"Opportunities exist to grow product purchases through increased impulse buying. Targeting key demographics, product offerings and strategic in store placement are key to this growth," Moffa said in the article.
DALLAS — The mayor has commented on the story involving carwash owners Freddy and Dale Davenport who had receieved an eminent domain letter from the city, the Dallas Observer reported.
The owners said they received a letter from the city stating that their wash was in the way of a city project and they would have to sell the business. Dale presented the letter as proof and it showed it was signed by Lou Jones, a city real estate manager.
According to a Dec. 12 Dallas Observer story, Mayor Mike Rawlings is stating that the letter was a mistake due to "a failure in communications at city hall."
The reporter also stated that he has heard a lot of negative buzz about the carwash throughout city hall. Many apparently questioned why it was always so busy and profitable wondered if it was because it serves a front for drug dealing.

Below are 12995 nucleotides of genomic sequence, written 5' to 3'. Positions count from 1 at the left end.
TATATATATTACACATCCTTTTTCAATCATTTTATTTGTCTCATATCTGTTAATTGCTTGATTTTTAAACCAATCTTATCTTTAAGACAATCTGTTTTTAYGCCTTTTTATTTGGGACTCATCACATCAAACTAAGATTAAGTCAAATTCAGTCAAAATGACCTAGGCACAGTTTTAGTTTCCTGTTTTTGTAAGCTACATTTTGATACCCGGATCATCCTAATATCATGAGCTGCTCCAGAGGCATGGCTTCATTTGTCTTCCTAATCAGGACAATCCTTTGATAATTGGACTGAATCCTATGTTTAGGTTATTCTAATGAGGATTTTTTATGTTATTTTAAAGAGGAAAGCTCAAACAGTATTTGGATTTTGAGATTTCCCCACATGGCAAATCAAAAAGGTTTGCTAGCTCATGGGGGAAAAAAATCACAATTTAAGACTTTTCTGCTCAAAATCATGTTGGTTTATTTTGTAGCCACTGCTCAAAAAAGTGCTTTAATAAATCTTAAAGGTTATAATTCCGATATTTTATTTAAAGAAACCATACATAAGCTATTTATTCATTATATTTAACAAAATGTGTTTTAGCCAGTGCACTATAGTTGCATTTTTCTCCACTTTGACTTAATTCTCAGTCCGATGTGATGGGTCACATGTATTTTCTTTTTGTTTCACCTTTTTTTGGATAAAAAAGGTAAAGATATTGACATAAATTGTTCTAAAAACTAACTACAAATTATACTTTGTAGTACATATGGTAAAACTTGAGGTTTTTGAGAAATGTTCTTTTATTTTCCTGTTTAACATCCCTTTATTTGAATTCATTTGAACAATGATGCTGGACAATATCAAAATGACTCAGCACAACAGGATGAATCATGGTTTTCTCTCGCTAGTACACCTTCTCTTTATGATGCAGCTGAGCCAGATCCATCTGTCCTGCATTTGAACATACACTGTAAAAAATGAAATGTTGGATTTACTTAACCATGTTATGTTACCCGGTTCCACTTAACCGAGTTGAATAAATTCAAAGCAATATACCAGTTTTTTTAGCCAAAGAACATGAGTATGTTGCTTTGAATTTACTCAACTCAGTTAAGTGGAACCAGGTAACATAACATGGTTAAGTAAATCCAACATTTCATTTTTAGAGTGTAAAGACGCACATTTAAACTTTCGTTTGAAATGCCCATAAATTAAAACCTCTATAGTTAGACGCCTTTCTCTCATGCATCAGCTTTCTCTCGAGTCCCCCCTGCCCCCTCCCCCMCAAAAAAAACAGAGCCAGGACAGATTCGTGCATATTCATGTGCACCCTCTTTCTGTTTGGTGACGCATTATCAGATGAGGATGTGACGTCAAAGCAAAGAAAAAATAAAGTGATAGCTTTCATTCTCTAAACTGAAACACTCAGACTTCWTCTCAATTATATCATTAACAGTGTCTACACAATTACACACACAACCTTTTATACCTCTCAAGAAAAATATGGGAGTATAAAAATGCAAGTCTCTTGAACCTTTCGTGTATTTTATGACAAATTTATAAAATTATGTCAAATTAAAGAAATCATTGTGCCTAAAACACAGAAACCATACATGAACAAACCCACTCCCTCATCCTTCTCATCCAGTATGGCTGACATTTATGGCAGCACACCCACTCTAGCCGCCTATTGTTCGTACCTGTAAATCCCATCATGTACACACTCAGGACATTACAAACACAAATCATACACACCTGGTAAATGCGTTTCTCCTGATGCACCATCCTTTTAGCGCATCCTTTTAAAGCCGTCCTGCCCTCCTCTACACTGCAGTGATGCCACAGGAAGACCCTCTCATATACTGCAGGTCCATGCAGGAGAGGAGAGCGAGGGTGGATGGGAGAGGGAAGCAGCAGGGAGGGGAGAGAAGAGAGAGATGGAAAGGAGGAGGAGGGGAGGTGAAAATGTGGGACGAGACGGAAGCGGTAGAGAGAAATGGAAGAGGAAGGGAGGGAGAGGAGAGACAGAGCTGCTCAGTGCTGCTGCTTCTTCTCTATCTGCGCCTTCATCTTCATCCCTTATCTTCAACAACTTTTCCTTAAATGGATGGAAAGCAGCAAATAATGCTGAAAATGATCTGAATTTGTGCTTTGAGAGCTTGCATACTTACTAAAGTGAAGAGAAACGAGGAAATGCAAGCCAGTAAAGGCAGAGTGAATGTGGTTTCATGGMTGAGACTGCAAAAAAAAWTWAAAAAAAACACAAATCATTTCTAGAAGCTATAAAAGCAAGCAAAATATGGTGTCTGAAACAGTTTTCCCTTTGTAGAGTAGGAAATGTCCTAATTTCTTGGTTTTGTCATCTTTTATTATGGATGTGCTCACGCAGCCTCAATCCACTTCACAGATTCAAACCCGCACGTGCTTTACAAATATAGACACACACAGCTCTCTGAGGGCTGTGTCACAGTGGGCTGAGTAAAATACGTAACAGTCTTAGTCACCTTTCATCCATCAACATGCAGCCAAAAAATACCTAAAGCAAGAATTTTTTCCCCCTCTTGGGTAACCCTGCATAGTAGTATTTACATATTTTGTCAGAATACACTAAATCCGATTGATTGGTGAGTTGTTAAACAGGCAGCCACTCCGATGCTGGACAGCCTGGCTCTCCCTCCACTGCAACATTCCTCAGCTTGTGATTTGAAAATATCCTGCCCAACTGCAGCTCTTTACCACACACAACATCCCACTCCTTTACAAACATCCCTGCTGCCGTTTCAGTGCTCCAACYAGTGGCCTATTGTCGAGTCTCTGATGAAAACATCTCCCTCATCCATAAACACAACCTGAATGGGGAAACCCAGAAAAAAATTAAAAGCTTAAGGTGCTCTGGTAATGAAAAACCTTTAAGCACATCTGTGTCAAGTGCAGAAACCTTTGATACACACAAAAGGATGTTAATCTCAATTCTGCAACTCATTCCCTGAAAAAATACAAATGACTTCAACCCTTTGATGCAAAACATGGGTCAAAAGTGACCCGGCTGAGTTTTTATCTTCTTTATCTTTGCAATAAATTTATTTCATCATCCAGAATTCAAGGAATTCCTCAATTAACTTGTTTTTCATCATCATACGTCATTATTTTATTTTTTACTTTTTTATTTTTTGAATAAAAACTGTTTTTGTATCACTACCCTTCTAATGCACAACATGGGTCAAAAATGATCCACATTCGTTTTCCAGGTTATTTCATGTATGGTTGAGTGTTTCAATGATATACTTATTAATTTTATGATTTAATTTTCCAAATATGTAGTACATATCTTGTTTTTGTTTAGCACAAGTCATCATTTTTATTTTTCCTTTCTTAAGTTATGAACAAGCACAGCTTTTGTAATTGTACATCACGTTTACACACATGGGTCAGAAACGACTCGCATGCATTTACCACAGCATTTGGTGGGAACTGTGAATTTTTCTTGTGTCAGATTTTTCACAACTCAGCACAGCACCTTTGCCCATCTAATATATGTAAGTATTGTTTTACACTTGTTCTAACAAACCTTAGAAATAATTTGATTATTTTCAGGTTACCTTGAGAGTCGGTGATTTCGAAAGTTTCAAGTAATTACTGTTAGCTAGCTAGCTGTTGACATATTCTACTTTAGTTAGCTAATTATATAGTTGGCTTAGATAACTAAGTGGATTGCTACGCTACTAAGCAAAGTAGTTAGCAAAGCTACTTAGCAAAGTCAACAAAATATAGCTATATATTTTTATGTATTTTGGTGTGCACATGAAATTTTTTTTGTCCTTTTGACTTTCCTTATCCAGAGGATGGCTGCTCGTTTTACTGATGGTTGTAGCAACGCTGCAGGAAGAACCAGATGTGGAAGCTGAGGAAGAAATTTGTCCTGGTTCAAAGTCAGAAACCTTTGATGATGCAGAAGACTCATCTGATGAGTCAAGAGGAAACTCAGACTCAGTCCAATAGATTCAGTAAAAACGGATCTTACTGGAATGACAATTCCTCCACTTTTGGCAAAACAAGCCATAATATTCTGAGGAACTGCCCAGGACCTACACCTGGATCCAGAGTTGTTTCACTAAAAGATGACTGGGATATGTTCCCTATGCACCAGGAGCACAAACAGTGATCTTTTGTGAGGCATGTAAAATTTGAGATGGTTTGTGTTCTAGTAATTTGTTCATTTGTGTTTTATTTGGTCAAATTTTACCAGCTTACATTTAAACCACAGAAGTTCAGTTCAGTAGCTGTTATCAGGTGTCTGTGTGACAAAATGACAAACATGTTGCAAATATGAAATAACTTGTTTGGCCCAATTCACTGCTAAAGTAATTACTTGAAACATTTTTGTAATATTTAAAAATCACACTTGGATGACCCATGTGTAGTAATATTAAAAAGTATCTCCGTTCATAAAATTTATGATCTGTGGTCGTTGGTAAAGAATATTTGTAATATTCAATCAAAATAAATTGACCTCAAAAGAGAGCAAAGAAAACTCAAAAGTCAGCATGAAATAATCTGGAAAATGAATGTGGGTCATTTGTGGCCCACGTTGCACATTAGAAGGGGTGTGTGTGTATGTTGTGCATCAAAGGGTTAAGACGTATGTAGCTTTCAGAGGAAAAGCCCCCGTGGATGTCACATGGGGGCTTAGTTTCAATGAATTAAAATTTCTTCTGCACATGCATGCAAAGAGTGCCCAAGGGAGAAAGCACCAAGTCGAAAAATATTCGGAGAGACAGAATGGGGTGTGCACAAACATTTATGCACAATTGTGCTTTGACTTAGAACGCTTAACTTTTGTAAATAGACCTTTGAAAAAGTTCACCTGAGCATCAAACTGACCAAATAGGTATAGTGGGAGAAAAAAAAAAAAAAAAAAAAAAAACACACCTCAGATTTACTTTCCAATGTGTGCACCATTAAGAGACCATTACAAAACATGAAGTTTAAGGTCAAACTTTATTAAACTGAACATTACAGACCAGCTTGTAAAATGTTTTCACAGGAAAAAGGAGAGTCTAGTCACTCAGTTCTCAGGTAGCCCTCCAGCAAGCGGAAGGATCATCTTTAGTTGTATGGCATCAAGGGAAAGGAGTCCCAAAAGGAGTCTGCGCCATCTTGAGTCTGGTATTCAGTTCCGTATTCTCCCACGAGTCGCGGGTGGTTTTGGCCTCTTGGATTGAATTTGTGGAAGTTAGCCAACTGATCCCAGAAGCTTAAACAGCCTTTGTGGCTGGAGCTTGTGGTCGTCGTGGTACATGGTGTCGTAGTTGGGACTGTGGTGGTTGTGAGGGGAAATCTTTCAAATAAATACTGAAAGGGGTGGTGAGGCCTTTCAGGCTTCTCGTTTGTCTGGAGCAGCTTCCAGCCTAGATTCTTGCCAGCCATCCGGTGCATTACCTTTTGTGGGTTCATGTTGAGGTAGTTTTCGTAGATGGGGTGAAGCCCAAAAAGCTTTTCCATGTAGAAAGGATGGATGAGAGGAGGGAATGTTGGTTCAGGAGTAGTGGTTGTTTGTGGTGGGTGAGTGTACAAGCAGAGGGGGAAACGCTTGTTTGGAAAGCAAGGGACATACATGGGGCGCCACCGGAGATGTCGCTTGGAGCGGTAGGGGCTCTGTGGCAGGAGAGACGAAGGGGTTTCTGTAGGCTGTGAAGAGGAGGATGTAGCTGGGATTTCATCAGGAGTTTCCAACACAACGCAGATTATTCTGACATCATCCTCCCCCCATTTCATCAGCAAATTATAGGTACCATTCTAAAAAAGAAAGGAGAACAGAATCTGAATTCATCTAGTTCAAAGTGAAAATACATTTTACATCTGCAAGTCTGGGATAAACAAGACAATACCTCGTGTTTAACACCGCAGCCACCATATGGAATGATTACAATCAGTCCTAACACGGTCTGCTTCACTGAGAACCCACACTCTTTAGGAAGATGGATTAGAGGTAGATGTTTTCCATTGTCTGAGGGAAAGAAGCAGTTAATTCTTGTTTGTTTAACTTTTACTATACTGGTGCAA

Dale responded to the accusations by citing his college education as well as his history in the carwashing industry. He also stated that his carwash is busy because they run an exceptional business.
"I am standing here looking at seven bays that are covered up with cars," Dale said in the story, "three cars behind each bay. Do they think that I'm not making any money down here?...We keep our prices reasonable. We use a lot of soap, good pressure. We give people a good wash. I give 1,200, 1,300 pounds of pressure, you know. Our vacuum cleaners work. You put your money in, I've got Sensitron [coin boxes] in there that are electronic so the quarters don't hang up like they will at some carwashes."
TAUNTON, MA — The Prestige Car Wash here gave away free exterior washes on Black Friday as well as $1 bills, USA Today reported.
The story said Owner Ronen Drory said he had to "think outside of the box" to gain attention.
Drory said he anticipated between 1,500 and 2,000 cars before he made the decision. He brought in extra employees to help with the influx.
"This is the kind of thing people will remember 10 years from now," he said in the story.